In the current crisis another shark has been on people’s minds. In the early days of the coronavirus outbreak quite a few commentators compared Trump to the fictional mayor in Jaws. Steven Spielberg’s mayor refuses at first to accept that a shark is responsible for the fatal attacks – he claims the first was a boating accident. When the evidence becomes hard to refute he still declines to shut the resort. Only when another swimmer gets chewed up on 4 July does he finally accept that he needs to call in the professionals. It’s all rather Trumpian. But only one politician has actually cited the actions of the mayor from Jaws as a model of crisis management, and it isn’t Trump. Boris Johnson used to tease audiences by suggesting that ‘the real hero of Jaws was the mayor, a wonderful politician.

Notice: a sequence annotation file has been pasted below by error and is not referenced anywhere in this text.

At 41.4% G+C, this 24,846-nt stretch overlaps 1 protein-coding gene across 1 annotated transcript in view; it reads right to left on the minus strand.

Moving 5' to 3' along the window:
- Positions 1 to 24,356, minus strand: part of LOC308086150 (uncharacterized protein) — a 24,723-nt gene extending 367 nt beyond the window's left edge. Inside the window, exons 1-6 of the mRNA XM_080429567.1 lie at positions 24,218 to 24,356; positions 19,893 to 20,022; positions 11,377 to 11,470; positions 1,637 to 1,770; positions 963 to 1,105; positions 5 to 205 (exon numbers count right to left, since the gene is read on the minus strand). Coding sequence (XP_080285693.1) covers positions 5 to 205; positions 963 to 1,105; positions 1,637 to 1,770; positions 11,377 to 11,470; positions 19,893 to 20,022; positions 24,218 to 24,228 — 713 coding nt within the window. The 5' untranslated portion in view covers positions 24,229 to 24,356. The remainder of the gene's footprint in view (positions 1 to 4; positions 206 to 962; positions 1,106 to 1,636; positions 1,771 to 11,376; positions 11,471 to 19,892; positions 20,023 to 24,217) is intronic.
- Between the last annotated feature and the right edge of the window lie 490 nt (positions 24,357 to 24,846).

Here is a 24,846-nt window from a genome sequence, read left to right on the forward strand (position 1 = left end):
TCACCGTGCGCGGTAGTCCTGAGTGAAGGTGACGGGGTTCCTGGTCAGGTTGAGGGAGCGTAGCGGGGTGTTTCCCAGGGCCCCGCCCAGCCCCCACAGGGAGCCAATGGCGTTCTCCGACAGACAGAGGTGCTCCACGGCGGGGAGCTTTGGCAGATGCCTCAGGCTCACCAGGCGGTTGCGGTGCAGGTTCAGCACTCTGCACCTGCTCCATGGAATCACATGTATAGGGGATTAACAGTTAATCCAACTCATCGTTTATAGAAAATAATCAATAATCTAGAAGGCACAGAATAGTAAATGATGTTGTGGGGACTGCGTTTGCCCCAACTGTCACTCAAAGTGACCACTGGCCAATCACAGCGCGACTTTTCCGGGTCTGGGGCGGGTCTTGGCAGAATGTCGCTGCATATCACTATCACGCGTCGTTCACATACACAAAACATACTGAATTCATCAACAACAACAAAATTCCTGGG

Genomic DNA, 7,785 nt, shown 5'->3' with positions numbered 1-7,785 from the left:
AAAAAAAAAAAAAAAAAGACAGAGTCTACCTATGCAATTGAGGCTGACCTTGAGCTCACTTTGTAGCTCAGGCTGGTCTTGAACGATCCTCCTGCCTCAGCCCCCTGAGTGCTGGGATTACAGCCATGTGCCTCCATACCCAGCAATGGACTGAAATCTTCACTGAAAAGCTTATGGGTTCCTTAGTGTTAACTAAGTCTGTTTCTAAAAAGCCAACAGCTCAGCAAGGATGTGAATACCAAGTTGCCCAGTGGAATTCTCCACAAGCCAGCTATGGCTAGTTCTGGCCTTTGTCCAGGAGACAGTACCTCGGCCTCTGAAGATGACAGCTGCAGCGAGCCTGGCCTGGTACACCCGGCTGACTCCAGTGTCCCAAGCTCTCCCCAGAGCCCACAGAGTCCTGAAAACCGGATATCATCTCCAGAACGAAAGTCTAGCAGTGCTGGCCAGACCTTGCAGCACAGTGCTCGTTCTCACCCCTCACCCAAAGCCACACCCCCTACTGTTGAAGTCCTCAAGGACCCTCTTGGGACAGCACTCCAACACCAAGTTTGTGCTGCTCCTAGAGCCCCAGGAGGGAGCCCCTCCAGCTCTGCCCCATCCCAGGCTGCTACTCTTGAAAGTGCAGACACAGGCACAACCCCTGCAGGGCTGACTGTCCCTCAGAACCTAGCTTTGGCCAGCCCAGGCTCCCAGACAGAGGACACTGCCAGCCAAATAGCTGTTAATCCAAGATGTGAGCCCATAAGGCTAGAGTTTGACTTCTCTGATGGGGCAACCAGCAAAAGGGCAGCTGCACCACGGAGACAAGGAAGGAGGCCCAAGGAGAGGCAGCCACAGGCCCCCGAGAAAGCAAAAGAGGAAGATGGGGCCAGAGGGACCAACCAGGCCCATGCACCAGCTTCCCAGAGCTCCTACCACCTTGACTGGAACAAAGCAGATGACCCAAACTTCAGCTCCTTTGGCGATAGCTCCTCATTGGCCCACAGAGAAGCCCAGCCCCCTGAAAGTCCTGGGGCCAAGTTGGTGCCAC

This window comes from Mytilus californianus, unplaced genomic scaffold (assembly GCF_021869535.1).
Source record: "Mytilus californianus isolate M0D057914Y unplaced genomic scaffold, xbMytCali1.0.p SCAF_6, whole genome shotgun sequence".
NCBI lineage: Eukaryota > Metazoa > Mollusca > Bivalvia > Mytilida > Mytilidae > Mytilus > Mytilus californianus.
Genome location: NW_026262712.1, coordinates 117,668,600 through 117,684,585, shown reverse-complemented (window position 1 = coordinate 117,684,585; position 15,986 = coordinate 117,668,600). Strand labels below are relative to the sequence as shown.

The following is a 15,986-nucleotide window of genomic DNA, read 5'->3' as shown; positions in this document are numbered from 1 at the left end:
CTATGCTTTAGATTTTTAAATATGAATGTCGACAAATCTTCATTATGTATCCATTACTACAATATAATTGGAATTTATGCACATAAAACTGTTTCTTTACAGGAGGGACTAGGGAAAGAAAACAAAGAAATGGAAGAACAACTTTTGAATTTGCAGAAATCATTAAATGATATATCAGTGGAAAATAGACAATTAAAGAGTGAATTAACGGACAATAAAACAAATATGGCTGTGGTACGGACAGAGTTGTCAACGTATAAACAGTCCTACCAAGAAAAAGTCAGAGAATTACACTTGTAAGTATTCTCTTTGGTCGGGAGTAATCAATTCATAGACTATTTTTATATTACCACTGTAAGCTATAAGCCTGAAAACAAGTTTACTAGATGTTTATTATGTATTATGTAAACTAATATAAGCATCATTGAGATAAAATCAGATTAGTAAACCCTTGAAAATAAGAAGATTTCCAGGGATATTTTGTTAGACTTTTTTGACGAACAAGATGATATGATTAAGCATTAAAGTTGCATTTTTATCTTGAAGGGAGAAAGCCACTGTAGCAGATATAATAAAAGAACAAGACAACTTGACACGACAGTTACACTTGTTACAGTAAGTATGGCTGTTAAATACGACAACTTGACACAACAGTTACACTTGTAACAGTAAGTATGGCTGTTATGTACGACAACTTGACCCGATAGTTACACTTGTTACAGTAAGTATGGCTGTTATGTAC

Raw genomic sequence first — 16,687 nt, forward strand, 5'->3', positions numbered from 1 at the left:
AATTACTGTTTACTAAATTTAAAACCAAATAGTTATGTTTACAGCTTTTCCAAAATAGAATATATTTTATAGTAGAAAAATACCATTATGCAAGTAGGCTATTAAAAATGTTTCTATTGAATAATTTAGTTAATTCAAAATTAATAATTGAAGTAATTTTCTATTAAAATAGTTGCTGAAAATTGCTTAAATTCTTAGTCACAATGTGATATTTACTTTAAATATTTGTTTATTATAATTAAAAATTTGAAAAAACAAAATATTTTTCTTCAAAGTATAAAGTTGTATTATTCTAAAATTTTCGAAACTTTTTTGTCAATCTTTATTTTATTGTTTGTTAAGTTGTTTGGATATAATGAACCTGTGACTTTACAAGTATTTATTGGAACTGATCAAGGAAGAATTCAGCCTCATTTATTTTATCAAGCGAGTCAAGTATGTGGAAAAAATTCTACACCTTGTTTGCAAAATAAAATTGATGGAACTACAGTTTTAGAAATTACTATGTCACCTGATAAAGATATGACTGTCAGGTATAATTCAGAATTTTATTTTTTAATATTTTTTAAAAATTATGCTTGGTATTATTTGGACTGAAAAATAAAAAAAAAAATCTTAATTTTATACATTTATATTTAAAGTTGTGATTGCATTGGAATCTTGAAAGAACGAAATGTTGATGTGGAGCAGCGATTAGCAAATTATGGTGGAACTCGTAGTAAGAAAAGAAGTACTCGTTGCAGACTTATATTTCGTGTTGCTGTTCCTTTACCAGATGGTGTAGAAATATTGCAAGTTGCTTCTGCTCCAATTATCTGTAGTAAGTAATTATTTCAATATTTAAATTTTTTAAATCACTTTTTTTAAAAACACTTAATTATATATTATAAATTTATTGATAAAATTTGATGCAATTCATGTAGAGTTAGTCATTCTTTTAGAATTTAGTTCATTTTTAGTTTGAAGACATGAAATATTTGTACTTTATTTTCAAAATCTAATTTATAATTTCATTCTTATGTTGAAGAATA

The robust protection of freedom of expression is not well-served by the assumption that the regulation of free expression may never take into account the content of the expression being regulated. The assumption fails to acknowledge that some forms of expression are far more valuable and in need of protection in a democracy than others. It also fails to acknowledge that some forms of expression threaten democracy and the dignity of those who live in it. The idea of a content neutral approach to the protection of freedom of expression should, therefore, be rejected as it is not useful for the effective protection of freedom of expression in a democracy that respects human dignity and diversity. To the extent that free expression is believed to operate in a free marketplace of ideas, it furthermore fails to identify (and may even mask) some of the most pressing threats posed to a thriving free expression culture. Instead, turning to the South African Bill of Rights – with its general limitation clause – will provide for a far more nuanced and effective approach to the possible limitation of free expression, provided that certain important safeguards are put in place. The article therefore argues that we should reject the metaphor of the free marketplace of ideas and should, instead, turn to the idea that freedom of expression’s protection depends to some extent at least on whether it advances, protects or reflects the values that form part of the ‘objective normative value system’ embodied in the South African Constitution. The article concludes by arguing that the problems raised by the metaphor of free marketplace of ideas can at least partly be addressed by reimagining freedom of expression as a right that places not only negative obligations on the state to refrain from interfering with the right of individuals to receive and impart information and ideas, but also as a right that places positive obligations on the state to take steps progressively to extend the ability of individuals to receive and impart ideas and to access a more diverse array of information and ideas.BACK TO TOP